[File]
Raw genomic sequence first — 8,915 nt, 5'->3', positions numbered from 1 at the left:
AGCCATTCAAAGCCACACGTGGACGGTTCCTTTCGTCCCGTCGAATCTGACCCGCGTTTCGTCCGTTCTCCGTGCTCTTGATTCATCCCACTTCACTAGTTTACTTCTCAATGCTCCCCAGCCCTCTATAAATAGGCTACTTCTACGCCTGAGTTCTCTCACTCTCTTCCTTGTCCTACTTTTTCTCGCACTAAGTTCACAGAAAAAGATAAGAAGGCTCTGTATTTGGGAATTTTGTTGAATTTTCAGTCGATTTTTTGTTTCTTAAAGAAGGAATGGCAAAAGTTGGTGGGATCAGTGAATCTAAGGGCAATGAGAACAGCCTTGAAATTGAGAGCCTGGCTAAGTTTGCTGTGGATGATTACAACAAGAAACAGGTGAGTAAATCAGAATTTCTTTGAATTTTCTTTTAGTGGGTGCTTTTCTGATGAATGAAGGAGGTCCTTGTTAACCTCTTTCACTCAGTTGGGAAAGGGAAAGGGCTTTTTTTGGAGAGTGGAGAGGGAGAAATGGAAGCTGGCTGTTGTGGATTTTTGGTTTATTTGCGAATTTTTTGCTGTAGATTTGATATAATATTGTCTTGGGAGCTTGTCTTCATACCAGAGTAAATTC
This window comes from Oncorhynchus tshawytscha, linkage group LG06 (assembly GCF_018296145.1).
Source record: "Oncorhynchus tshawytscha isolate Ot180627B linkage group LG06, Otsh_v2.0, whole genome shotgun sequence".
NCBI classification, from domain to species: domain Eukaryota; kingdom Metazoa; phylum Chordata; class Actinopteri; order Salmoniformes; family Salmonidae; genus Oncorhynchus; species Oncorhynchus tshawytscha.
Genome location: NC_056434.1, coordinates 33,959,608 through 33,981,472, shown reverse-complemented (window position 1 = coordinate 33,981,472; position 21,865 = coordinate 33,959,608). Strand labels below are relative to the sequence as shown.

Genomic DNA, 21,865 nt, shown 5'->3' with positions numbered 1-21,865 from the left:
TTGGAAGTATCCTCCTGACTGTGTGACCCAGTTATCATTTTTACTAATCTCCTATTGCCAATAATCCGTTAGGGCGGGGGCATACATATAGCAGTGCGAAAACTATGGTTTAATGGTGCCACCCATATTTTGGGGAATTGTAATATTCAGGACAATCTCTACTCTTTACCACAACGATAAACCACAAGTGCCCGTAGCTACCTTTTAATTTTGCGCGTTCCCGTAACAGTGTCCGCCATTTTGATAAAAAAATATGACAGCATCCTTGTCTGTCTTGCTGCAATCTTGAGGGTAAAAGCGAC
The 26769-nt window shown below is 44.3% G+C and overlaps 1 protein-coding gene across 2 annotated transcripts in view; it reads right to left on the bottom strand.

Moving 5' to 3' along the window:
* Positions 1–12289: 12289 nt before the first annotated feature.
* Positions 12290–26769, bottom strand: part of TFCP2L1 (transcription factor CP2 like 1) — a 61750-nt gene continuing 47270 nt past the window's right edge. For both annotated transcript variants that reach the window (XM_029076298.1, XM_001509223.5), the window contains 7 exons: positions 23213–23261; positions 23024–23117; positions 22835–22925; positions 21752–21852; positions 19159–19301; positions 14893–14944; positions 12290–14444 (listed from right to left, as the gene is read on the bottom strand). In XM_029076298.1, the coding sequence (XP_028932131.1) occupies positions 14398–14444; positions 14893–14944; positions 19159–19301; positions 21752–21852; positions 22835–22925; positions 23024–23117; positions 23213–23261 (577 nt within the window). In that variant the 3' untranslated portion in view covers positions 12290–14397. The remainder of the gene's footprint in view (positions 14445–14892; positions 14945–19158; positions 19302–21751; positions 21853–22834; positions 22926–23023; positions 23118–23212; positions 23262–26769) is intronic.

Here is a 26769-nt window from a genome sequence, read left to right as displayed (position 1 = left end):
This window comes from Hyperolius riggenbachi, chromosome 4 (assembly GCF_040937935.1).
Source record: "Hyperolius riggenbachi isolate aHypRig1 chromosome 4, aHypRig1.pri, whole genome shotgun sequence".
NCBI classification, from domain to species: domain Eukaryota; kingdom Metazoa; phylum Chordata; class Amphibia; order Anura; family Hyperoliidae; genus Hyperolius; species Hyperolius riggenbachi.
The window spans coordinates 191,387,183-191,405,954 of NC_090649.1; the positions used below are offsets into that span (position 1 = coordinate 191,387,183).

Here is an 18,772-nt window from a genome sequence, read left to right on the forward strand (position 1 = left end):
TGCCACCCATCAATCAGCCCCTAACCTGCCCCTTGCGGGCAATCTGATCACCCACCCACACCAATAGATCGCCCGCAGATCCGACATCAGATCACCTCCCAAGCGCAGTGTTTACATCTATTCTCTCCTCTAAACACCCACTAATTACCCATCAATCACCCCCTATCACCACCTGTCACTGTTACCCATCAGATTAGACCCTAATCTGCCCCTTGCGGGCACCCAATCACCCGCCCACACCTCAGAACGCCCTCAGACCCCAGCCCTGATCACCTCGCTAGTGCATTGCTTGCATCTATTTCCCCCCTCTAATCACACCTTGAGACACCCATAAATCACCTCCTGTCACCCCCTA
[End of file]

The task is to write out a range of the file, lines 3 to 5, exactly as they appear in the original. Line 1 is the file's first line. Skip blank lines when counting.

This window comes from Oncorhynchus tshawytscha, linkage group LG06 (assembly GCF_018296145.1).
Source record: "Oncorhynchus tshawytscha isolate Ot180627B linkage group LG06, Otsh_v2.0, whole genome shotgun sequence".
NCBI classification, from domain to species: domain Eukaryota; kingdom Metazoa; phylum Chordata; class Actinopteri; order Salmoniformes; family Salmonidae; genus Oncorhynchus; species Oncorhynchus tshawytscha.